This article is a transcribed edited summary of a video Bob and Brad recorded in April of 2023. For the original video go to https://www.youtube.com/watch?v=kl6tFB2KekY&t=72s
Mike: You might be shocked by what is causing the pain in your hips.
Brad: Luckily we have the tools to fix it.
Mike: In 95% of hip pain cases, this actually plays a major role.
Brad: And what this is, is anterior femoral glide. If we look at the hip, we have the head of the femur in the socket, and it actually goes anterior or forwards out of position slightly. What we need to do is to get it back into the socket, so it has a good surface area connection and a very solid joint.
Mike: And at the end of the video, we'll be showing you one treatment option that will help this pain immediately, plus we're going to show you two other things that will permanently keep it in place.
Brad: Excellent. Typical symptoms, or how the body presents when you have anterior femoral glide is pain oftentimes in the front of the hip, and it can wrap around into the buttock. It's kind of unusual, and it can actually go down into the thigh, typically it does not run down past the knee like sciatica, however.
Mike: And you often get a pinching feeling or possibly even swelling during movements like squatting or running, or sometimes even walking, because the femoral head is not sitting right in there and so you get that little pinching sensation, and it kind of hurts.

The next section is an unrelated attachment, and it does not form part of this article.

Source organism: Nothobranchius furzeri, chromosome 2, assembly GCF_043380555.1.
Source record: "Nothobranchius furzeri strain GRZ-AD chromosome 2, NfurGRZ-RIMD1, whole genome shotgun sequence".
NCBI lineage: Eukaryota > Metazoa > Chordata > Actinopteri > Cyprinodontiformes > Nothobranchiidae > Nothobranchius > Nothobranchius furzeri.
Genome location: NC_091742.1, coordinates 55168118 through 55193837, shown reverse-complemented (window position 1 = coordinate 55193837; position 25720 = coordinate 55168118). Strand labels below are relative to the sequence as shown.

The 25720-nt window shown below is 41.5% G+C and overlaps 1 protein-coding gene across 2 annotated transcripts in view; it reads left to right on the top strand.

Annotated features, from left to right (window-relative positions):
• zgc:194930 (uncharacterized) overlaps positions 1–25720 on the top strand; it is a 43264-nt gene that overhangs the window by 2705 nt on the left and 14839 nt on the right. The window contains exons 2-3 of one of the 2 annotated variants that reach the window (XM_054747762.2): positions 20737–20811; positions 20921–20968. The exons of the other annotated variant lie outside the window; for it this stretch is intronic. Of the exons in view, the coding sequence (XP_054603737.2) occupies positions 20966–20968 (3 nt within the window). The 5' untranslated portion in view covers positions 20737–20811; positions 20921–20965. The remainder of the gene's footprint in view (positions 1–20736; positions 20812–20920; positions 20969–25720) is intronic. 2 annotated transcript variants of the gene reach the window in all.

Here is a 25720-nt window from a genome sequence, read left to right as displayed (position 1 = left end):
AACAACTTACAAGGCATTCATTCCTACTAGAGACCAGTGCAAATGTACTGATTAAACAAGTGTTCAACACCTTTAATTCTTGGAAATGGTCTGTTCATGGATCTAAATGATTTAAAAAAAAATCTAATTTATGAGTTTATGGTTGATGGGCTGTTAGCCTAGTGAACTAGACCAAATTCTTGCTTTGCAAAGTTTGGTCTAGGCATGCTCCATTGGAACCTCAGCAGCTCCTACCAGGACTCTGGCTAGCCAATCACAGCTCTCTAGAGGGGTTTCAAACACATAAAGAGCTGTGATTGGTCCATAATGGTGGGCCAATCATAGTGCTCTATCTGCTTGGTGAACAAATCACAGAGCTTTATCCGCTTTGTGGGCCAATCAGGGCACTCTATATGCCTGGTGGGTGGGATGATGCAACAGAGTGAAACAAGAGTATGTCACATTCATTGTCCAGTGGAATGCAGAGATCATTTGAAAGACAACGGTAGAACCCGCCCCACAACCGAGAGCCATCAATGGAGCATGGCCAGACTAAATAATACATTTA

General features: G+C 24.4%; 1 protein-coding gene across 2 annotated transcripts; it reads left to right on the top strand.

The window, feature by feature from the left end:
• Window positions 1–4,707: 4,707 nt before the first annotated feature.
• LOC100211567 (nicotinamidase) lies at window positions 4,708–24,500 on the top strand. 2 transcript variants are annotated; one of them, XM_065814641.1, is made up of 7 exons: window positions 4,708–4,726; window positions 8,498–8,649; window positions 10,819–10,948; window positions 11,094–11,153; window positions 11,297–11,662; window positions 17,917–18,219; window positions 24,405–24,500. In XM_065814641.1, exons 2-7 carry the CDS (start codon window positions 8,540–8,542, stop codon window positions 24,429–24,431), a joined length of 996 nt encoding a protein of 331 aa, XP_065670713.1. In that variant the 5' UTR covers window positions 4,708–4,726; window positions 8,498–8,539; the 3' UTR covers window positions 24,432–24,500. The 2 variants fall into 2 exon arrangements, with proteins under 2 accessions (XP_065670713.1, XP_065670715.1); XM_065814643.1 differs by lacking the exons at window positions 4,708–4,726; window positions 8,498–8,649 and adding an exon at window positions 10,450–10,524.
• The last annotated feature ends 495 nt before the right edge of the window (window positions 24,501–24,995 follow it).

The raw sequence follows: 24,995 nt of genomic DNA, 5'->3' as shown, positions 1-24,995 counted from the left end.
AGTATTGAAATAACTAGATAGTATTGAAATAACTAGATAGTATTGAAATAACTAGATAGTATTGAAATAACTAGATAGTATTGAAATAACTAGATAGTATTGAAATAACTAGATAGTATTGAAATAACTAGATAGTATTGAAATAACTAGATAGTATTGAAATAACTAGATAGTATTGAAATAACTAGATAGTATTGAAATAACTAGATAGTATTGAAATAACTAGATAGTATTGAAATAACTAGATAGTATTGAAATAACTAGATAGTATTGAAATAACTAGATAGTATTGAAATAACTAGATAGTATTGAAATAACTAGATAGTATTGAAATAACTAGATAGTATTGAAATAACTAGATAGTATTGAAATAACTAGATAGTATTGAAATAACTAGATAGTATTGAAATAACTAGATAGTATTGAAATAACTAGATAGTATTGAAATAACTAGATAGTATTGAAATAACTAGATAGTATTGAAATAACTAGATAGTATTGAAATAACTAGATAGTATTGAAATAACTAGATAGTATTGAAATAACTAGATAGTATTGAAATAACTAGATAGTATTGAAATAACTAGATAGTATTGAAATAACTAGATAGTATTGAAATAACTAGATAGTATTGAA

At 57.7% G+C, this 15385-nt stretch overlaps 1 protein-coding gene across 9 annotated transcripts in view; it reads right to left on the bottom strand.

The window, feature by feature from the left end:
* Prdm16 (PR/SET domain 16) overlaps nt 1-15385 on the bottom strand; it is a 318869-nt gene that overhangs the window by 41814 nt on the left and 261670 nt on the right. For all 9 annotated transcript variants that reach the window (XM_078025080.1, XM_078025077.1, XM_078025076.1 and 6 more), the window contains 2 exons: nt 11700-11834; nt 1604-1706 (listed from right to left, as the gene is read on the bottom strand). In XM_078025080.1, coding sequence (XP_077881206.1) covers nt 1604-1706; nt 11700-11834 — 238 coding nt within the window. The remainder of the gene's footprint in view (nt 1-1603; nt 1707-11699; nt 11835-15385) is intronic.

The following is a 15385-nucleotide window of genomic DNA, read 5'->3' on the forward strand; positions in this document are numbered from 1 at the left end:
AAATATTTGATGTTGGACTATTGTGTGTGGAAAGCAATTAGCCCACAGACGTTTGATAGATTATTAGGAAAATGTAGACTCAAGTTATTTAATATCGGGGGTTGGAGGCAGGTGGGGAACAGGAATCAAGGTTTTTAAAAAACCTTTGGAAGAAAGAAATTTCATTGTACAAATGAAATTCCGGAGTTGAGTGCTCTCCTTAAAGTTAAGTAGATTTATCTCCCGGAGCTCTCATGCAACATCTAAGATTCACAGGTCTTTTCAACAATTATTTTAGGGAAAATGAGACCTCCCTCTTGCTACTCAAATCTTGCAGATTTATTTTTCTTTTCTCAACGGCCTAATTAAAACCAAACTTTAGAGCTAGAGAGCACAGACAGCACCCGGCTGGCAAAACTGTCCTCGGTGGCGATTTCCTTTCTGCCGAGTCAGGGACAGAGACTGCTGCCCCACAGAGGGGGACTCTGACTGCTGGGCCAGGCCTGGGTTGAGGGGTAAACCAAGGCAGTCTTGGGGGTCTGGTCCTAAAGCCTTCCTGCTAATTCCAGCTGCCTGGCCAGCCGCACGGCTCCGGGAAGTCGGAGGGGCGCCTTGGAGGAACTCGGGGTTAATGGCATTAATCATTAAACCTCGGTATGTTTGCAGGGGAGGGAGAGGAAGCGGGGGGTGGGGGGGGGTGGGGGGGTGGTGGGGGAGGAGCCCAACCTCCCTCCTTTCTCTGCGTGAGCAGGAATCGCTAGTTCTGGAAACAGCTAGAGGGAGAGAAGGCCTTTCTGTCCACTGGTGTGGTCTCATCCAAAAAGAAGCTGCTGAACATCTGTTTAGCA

Brad: Right, so the good news is we're going to show you a technique to get that femoral head back in the socket where it belongs. And if it works that way and your pain drops down, you know exactly what you have, then we'll show you some exercises to maintain that position. Okay, we have a nice demonstration anatomically of what physically happens when you do this technique. Here is the anterior femoral glide, the head of the femur is forward. We have a strap actually around the femur. Now obviously we can't do this, but it gives you a good example of what's going on. Now if we pull on this red strap, watch that humeral head pop back in and that's what we want. That's what we're looking for, that reduction or translation back into the spot of normalcy.
Mike: So here's an exercise you could try to immediately help relieve your pain. And if this helps, you probably have anterior femoral glide syndrome. However, if you've had a hip replacement, we do not recommend you do this.